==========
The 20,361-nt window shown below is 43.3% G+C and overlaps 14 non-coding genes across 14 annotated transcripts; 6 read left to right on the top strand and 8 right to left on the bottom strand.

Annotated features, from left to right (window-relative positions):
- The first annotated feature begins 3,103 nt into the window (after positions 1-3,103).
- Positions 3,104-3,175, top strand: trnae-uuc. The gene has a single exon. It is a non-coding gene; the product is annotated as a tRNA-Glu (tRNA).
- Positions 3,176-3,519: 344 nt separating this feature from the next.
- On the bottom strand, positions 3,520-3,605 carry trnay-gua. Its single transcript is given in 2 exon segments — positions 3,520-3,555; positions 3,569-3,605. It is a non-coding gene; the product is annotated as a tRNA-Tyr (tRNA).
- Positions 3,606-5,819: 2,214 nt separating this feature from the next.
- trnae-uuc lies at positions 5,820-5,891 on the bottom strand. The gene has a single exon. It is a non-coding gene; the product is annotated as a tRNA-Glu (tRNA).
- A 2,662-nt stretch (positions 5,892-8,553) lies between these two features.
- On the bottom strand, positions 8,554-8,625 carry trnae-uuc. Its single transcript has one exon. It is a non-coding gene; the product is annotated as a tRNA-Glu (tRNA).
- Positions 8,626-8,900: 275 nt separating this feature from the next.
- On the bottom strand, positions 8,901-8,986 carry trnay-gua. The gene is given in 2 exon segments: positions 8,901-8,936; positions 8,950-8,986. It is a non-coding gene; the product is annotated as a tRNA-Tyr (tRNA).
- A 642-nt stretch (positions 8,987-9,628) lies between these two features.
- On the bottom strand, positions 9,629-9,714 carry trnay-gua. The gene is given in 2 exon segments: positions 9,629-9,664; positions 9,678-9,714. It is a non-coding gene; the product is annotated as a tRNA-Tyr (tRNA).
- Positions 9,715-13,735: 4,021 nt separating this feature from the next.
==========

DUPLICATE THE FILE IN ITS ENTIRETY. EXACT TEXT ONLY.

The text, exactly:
The 20,361-nt window shown below is 43.3% G+C and overlaps 14 non-coding genes across 14 annotated transcripts; 6 read left to right on the top strand and 8 right to left on the bottom strand.

Annotated features, from left to right (window-relative positions):
- The first annotated feature begins 3,103 nt into the window (after positions 1-3,103).
- Positions 3,104-3,175, top strand: trnae-uuc. The gene has a single exon. It is a non-coding gene; the product is annotated as a tRNA-Glu (tRNA).
- Positions 3,176-3,519: 344 nt separating this feature from the next.
- On the bottom strand, positions 3,520-3,605 carry trnay-gua. Its single transcript is given in 2 exon segments — positions 3,520-3,555; positions 3,569-3,605. It is a non-coding gene; the product is annotated as a tRNA-Tyr (tRNA).
- Positions 3,606-5,819: 2,214 nt separating this feature from the next.
- trnae-uuc lies at positions 5,820-5,891 on the bottom strand. The gene has a single exon. It is a non-coding gene; the product is annotated as a tRNA-Glu (tRNA).
- A 2,662-nt stretch (positions 5,892-8,553) lies between these two features.
- On the bottom strand, positions 8,554-8,625 carry trnae-uuc. Its single transcript has one exon. It is a non-coding gene; the product is annotated as a tRNA-Glu (tRNA).
- Positions 8,626-8,900: 275 nt separating this feature from the next.
- On the bottom strand, positions 8,901-8,986 carry trnay-gua. The gene is given in 2 exon segments: positions 8,901-8,936; positions 8,950-8,986. It is a non-coding gene; the product is annotated as a tRNA-Tyr (tRNA).
- A 642-nt stretch (positions 8,987-9,628) lies between these two features.
- On the bottom strand, positions 9,629-9,714 carry trnay-gua. The gene is given in 2 exon segments: positions 9,629-9,664; positions 9,678-9,714. It is a non-coding gene; the product is annotated as a tRNA-Tyr (tRNA).
- Positions 9,715-13,735: 4,021 nt separating this feature from the next.